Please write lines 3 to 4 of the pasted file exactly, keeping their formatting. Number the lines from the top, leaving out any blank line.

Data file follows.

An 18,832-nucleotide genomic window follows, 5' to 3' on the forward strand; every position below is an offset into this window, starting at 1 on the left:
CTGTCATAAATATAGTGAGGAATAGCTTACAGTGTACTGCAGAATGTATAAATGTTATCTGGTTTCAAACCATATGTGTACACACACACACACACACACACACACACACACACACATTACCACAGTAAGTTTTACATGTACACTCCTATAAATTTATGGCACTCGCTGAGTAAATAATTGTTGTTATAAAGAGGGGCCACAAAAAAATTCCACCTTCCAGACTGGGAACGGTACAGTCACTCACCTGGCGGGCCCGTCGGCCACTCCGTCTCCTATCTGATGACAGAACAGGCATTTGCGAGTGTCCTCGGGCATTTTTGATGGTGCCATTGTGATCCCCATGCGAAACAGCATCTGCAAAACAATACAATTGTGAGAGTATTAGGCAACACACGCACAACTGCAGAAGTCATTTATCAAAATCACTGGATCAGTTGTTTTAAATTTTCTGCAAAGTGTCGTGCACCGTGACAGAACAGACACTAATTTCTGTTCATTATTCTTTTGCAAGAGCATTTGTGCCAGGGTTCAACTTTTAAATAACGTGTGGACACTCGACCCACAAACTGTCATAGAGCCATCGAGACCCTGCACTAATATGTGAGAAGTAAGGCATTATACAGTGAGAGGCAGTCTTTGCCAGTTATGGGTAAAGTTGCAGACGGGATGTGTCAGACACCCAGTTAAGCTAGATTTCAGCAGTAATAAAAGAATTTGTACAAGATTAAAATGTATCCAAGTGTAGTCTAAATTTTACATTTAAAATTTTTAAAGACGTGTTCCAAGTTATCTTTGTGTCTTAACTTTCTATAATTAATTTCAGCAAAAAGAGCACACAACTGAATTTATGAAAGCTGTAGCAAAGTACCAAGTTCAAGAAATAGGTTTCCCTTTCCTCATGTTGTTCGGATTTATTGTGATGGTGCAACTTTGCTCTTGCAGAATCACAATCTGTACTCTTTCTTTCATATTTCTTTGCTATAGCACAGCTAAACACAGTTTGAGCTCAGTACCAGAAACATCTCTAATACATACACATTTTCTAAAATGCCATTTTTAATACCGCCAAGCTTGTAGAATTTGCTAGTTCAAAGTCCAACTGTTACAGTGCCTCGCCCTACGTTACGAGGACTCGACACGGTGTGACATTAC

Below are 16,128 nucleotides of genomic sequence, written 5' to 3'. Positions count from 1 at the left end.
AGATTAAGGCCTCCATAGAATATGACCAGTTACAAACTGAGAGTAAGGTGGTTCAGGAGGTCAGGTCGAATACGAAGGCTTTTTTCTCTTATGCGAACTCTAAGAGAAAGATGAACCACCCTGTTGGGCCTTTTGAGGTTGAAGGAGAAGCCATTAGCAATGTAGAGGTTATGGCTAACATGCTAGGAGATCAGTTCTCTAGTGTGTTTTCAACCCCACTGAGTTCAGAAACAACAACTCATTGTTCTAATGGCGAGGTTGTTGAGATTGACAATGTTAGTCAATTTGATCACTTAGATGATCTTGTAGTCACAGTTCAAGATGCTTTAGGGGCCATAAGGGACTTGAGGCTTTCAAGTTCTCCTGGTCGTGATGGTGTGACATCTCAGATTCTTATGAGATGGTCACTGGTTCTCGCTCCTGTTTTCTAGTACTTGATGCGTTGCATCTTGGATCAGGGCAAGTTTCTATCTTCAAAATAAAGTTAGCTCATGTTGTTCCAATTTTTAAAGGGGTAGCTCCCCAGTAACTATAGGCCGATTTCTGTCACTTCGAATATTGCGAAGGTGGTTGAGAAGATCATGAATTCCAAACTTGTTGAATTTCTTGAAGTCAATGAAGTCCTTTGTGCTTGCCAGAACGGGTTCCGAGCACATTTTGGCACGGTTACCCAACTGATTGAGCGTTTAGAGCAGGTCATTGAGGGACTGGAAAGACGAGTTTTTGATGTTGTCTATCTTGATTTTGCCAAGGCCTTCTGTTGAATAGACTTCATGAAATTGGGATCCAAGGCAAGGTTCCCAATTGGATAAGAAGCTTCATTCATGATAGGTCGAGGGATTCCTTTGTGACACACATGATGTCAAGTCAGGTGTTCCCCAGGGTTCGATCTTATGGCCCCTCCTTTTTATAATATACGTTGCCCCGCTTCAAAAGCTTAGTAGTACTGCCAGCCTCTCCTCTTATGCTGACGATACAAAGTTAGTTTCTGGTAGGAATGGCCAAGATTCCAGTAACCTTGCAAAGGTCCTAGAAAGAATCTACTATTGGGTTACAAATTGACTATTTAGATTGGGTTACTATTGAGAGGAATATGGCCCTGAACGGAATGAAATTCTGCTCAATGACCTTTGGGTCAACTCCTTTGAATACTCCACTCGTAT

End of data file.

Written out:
Below are 16,128 nucleotides of genomic sequence, written 5' to 3'. Positions count from 1 at the left end.
AGATTAAGGCCTCCATAGAATATGACCAGTTACAAACTGAGAGTAAGGTGGTTCAGGAGGTCAGGTCGAATACGAAGGCTTTTTTCTCTTATGCGAACTCTAAGAGAAAGATGAACCACCCTGTTGGGCCTTTTGAGGTTGAAGGAGAAGCCATTAGCAATGTAGAGGTTATGGCTAACATGCTAGGAGATCAGTTCTCTAGTGTGTTTTCAACCCCACTGAGTTCAGAAACAACAACTCATTGTTCTAATGGCGAGGTTGTTGAGATTGACAATGTTAGTCAATTTGATCACTTAGATGATCTTGTAGTCACAGTTCAAGATGCTTTAGGGGCCATAAGGGACTTGAGGCTTTCAAGTTCTCCTGGTCGTGATGGTGTGACATCTCAGATTCTTATGAGATGGTCACTGGTTCTCGCTCCTGTTTTCTAGTACTTGATGCGTTGCATCTTGGATCAGGGCAAGTTTCTATCTTCAAAATAAAGTTAGCTCATGTTGTTCCAATTTTTAAAGGGGTAGCTCCCCAGTAACTATAGGCCGATTTCTGTCACTTCGAATATTGCGAAGGTGGTTGAGAAGATCATGAATTCCAAACTTGTTGAATTTCTTGAAGTCAATGAAGTCCTTTGTGCTTGCCAGAACGGGTTCCGAGCACATTTTGGCACGGTTACCCAACTGATTGAGCGTTTAGAGCAGGTCATTGAGGGACTGGAAAGACGAGTTTTTGATGTTGTCTATCTTGATTTTGCCAAGGCCTTCTGTTGAATAGACTTCATGAAATTGGGATCCAAGGCAAGGTTCCCAATTGGATAAGAAGCTTCATTCATGATAGGTCGAGGGATTCCTTTGTGACACACATGATGTCAAGTCAGGTGTTCCCCAGGGTTCGATCTTATGGCCCCTCCTTTTTATAATATACGTTGCCCCGCTTCAAAAGCTTAGTAGTACTGCCAGCCTCTCCTCTTATGCTGACGATACAAAGTTAGTTTCTGGTAGGAATGGCCAAGATTCCAGTAACCTTGCAAAGGTCCTAGAAAGAATCTACTATTGGGTTACAAATTGACTATTTAGATTGGGTTACTATTGAGAGGAATATGGCCCTGAACGGAATGAAATTCTGCTCAATGACCTTTGGGTCAACTCCTTTGAATACTCCACTCGTAT